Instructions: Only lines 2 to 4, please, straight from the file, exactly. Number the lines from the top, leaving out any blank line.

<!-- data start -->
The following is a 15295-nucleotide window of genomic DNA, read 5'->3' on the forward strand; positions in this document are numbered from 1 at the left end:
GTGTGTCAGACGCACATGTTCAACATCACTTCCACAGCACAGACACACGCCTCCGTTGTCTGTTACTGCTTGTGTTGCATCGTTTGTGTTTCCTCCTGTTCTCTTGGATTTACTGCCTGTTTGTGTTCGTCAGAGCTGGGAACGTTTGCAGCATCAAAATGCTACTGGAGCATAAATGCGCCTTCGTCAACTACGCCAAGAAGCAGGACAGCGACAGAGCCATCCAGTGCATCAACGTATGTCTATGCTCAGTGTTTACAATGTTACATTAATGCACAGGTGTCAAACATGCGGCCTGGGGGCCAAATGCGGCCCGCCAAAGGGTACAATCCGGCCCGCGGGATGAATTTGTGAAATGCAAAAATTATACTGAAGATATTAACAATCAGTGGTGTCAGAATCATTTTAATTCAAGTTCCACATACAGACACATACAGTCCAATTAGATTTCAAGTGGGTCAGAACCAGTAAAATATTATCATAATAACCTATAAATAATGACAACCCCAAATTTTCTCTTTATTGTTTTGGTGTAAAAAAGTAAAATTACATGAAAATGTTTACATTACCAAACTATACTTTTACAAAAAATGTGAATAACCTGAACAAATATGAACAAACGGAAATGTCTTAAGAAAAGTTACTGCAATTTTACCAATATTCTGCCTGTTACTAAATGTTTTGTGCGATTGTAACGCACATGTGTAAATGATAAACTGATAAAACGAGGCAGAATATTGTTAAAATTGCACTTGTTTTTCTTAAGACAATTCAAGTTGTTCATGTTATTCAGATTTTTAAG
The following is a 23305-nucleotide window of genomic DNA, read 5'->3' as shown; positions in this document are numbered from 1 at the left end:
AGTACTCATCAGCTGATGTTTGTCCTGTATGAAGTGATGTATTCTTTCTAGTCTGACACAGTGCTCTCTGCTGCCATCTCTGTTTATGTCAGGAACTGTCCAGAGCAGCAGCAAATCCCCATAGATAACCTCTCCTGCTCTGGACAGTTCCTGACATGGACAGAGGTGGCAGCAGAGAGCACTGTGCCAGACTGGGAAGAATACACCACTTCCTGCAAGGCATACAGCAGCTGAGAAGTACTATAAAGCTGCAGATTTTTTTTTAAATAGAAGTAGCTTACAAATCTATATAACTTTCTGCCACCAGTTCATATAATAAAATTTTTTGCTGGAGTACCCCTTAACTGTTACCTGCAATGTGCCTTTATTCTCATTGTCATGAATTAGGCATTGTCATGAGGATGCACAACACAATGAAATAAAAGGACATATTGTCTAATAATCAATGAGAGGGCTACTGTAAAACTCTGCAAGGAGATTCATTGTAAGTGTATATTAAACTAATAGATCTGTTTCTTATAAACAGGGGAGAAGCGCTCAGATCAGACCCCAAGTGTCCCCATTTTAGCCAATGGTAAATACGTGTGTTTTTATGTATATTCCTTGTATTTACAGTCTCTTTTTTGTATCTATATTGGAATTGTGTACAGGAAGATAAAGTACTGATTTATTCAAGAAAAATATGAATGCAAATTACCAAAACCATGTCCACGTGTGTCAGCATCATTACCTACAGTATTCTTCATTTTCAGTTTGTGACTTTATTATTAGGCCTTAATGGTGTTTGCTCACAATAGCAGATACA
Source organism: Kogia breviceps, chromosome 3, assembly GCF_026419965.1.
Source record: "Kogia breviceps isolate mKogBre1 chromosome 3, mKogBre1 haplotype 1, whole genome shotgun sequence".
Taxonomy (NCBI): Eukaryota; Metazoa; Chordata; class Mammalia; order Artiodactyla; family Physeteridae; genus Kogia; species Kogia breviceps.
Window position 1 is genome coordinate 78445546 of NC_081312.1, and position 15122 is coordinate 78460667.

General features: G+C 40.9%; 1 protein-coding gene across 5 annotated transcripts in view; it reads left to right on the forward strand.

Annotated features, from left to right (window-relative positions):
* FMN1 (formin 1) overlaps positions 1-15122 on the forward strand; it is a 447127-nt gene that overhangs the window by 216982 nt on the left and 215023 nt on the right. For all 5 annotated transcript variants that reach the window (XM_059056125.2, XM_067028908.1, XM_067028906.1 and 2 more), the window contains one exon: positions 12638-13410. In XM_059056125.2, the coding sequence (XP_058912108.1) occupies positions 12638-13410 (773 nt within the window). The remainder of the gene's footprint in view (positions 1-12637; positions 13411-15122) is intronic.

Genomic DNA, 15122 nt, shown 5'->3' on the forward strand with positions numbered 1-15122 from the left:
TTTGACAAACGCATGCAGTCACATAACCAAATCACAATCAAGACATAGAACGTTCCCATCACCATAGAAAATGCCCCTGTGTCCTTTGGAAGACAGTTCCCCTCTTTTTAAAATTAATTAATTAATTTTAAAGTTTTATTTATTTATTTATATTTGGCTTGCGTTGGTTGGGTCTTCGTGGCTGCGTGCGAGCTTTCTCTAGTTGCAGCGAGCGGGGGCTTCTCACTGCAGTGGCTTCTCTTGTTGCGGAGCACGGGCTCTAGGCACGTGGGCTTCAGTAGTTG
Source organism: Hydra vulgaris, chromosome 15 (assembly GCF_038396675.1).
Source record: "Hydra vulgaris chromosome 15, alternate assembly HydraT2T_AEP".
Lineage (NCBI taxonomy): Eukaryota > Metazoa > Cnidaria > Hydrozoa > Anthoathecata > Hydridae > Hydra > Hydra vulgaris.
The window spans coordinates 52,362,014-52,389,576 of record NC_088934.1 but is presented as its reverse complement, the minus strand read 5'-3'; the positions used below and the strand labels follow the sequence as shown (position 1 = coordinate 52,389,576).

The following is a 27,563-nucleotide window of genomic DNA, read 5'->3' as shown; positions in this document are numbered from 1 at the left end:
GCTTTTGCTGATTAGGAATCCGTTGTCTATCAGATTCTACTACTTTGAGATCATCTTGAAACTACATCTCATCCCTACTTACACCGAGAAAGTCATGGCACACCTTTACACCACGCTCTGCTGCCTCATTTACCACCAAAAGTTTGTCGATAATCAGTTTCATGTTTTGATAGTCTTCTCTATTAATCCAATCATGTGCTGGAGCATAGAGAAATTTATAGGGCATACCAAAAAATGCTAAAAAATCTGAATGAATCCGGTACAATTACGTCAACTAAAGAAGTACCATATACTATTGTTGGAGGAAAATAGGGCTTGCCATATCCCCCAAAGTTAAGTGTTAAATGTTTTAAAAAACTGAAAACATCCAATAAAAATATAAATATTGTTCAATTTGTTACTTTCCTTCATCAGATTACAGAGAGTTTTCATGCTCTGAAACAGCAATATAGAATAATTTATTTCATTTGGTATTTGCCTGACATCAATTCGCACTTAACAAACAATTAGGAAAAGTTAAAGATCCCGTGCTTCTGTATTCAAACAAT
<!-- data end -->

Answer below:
GTGTGTCAGACGCACATGTTCAACATCACTTCCACAGCACAGACACACGCCTCCGTTGTCTGTTACTGCTTGTGTTGCATCGTTTGTGTTTCCTCCTGTTCTCTTGGATTTACTGCCTGTTTGTGTTCGTCAGAGCTGGGAACGTTTGCAGCATCAAAATGCTACTGGAGCATAAATGCGCCTTCGTCAACTACGCCAAGAAGCAGGACAGCGACAGAGCCATCCAGTGCATCAACGTATGTCTATGCTCAGTGTTTACAATGTTACATTAATGCACAGGTGTCAAACATGCGGCCTGGGGGCCAAATGCGGCCCGCCAAAGGGTACAATCCGGCCCGCGGGATGAATTTGTGAAATGCAAAAATTATACTGAAGATATTAACAATCAGTGGTGTCAGAATCATTTTAATTCAAGTTCCACATACAGACACATACAGTCCAATTAGATTTCAAGTGGGTCAGAACCAGTAAAATATTATCATAATAACCTATAAATAATGACAACCCCAAATTTTCTCTTTATTGTTTTGGTGTAAAAAAGTAAAATTACATGAAAATGTTTACATTACCAAACTATACTTTTACAAAAAATGTGAATAACCTGAACAAATATGAACAAACGGAAATGTCTTAAGAAAAGTTACTGCAATTTTACCAATATTCTGCCTGTTACTAAATGTTTTGTGCGATTGTAACGCACATGTGTAAATGATAAACTGATAAAACGAGGCAGAATATTGTTAAAATTGCACTTGTTTTTCTTAAGACAATTCAAGTTGTTCATGTTATTCAGATTTTTAAG
The following is a 23305-nucleotide window of genomic DNA, read 5'->3' as shown; positions in this document are numbered from 1 at the left end:
AGTACTCATCAGCTGATGTTTGTCCTGTATGAAGTGATGTATTCTTTCTAGTCTGACACAGTGCTCTCTGCTGCCATCTCTGTTTATGTCAGGAACTGTCCAGAGCAGCAGCAAATCCCCATAGATAACCTCTCCTGCTCTGGACAGTTCCTGACATGGACAGAGGTGGCAGCAGAGAGCACTGTGCCAGACTGGGAAGAATACACCACTTCCTGCAAGGCATACAGCAGCTGAGAAGTACTATAAAGCTGCAGATTTTTTTTTAAATAGAAGTAGCTTACAAATCTATATAACTTTCTGCCACCAGTTCATATAATAAAATTTTTTGCTGGAGTACCCCTTAACTGTTACCTGCAATGTGCCTTTATTCTCATTGTCATGAATTAGGCATTGTCATGAGGATGCACAACACAATGAAATAAAAGGACATATTGTCTAATAATCAATGAGAGGGCTACTGTAAAACTCTGCAAGGAGATTCATTGTAAGTGTATATTAAACTAATAGATCTGTTTCTTATAAACAGGGGAGAAGCGCTCAGATCAGACCCCAAGTGTCCCCATTTTAGCCAATGGTAAATACGTGTGTTTTTATGTATATTCCTTGTATTTACAGTCTCTTTTTTGTATCTATATTGGAATTGTGTACAGGAAGATAAAGTACTGATTTATTCAAGAAAAATATGAATGCAAATTACCAAAACCATGTCCACGTGTGTCAGCATCATTACCTACAGTATTCTTCATTTTCAGTTTGTGACTTTATTATTAGGCCTTAATGGTGTTTGCTCACAATAGCAGATACA